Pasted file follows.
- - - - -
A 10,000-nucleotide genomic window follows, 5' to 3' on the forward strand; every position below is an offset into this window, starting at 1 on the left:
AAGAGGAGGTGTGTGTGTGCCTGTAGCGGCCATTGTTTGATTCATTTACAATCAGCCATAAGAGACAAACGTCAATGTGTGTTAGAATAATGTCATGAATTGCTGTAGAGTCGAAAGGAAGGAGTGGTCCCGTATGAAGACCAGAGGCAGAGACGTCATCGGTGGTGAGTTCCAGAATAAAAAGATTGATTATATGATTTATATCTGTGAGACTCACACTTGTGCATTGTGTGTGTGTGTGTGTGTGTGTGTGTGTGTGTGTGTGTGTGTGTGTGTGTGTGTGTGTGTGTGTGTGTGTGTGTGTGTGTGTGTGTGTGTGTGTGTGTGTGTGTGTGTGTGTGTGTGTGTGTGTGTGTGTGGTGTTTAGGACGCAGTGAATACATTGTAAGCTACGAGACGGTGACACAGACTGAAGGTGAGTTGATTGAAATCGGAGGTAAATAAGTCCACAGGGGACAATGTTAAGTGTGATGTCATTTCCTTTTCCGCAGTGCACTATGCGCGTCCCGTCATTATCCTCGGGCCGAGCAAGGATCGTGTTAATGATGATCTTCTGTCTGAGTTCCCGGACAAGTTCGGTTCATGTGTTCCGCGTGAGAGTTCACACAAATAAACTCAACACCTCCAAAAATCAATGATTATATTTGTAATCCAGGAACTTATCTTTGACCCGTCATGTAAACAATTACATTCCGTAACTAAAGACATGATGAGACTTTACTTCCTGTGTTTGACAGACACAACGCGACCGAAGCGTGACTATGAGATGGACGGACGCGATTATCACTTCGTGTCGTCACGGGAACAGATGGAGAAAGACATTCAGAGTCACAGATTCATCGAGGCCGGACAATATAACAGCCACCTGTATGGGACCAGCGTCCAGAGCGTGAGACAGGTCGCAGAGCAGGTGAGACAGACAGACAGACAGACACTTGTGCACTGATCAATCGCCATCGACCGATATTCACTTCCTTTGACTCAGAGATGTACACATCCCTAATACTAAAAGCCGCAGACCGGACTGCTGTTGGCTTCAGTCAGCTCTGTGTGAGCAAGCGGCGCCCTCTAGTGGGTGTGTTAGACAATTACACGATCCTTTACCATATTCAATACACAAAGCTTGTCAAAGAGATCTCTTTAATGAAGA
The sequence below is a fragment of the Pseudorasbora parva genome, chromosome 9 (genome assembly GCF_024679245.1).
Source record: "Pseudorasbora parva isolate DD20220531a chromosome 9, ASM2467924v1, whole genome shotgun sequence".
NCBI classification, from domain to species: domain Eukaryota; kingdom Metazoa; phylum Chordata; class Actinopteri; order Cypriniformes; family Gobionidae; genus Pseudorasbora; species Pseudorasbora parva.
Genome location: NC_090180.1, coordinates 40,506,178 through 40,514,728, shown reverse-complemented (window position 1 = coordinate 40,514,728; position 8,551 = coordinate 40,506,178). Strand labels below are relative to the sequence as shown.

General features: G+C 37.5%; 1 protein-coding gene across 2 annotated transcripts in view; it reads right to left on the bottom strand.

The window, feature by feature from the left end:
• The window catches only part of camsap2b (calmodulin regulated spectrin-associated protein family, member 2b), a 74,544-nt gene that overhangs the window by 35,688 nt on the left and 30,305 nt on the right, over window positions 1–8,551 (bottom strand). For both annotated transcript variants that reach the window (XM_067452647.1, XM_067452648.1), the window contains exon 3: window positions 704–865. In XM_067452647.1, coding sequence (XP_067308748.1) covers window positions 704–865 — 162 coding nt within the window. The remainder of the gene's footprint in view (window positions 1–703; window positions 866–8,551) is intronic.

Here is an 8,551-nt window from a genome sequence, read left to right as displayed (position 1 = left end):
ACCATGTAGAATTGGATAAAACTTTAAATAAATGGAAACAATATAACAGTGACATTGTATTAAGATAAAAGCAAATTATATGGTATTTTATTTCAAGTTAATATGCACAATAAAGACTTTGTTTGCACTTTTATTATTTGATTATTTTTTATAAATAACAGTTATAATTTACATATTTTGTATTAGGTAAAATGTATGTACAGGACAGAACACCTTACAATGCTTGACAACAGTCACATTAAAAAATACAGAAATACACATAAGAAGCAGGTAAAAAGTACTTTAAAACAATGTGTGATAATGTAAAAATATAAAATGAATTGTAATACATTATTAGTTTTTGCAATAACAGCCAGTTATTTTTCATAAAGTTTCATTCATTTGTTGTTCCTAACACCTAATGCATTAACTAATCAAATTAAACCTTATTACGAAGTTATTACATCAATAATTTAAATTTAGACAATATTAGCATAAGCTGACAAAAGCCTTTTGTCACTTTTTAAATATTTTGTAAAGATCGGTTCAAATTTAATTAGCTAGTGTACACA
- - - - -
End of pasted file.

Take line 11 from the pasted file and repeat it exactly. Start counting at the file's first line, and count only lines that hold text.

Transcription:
ACCATGTAGAATTGGATAAAACTTTAAATAAATGGAAACAATATAACAGTGACATTGTATTAAGATAAAAGCAAATTATATGGTATTTTATTTCAAGTTAATATGCACAATAAAGACTTTGTTTGCACTTTTATTATTTGATTATTTTTTATAAATAACAGTTATAATTTACATATTTTGTATTAGGTAAAATGTATGTACAGGACAGAACACCTTACAATGCTTGACAACAGTCACATTAAAAAATACAGAAATACACATAAGAAGCAGGTAAAAAGTACTTTAAAACAATGTGTGATAATGTAAAAATATAAAATGAATTGTAATACATTATTAGTTTTTGCAATAACAGCCAGTTATTTTTCATAAAGTTTCATTCATTTGTTGTTCCTAACACCTAATGCATTAACTAATCAAATTAAACCTTATTACGAAGTTATTACATCAATAATTTAAATTTAGACAATATTAGCATAAGCTGACAAAAGCCTTTTGTCACTTTTTAAATATTTTGTAAAGATCGGTTCAAATTTAATTAGCTAGTGTACACA